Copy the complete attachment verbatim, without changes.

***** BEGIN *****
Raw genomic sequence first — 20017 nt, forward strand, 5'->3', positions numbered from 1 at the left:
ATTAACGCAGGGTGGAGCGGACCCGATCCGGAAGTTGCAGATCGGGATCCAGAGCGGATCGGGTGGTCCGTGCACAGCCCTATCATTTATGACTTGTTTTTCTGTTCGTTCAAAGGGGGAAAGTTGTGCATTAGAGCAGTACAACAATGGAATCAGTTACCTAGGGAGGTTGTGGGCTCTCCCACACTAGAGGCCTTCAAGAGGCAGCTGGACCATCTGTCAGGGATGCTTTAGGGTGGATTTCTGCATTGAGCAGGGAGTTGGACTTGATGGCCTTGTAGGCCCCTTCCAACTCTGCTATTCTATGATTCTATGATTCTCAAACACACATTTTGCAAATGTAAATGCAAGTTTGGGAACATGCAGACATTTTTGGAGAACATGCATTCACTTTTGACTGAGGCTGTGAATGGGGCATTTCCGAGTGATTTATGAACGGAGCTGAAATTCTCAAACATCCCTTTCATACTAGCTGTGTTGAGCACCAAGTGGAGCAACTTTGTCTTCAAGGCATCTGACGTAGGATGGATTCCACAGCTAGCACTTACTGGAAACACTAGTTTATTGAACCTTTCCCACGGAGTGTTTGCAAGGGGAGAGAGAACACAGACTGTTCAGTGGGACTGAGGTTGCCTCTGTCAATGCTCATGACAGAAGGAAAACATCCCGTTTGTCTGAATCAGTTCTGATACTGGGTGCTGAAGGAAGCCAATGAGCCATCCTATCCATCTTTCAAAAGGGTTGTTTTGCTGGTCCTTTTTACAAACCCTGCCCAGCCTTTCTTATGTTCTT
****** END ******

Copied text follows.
Raw genomic sequence first — 20017 nt, forward strand, 5'->3', positions numbered from 1 at the left:
ATTAACGCAGGGTGGAGCGGACCCGATCCGGAAGTTGCAGATCGGGATCCAGAGCGGATCGGGTGGTCCGTGCACAGCCCTATCATTTATGACTTGTTTTTCTGTTCGTTCAAAGGGGGAAAGTTGTGCATTAGAGCAGTACAACAATGGAATCAGTTACCTAGGGAGGTTGTGGGCTCTCCCACACTAGAGGCCTTCAAGAGGCAGCTGGACCATCTGTCAGGGATGCTTTAGGGTGGATTTCTGCATTGAGCAGGGAGTTGGACTTGATGGCCTTGTAGGCCCCTTCCAACTCTGCTATTCTATGATTCTATGATTCTCAAACACACATTTTGCAAATGTAAATGCAAGTTTGGGAACATGCAGACATTTTTGGAGAACATGCATTCACTTTTGACTGAGGCTGTGAATGGGGCATTTCCGAGTGATTTATGAACGGAGCTGAAATTCTCAAACATCCCTTTCATACTAGCTGTGTTGAGCACCAAGTGGAGCAACTTTGTCTTCAAGGCATCTGACGTAGGATGGATTCCACAGCTAGCACTTACTGGAAACACTAGTTTATTGAACCTTTCCCACGGAGTGTTTGCAAGGGGAGAGAGAACACAGACTGTTCAGTGGGACTGAGGTTGCCTCTGTCAATGCTCATGACAGAAGGAAAACATCCCGTTTGTCTGAATCAGTTCTGATACTGGGTGCTGAAGGAAGCCAATGAGCCATCCTATCCATCTTTCAAAAGGGTTGTTTTGCTGGTCCTTTTTACAAACCCTGCCCAGCCTTTCTTATGTTCTT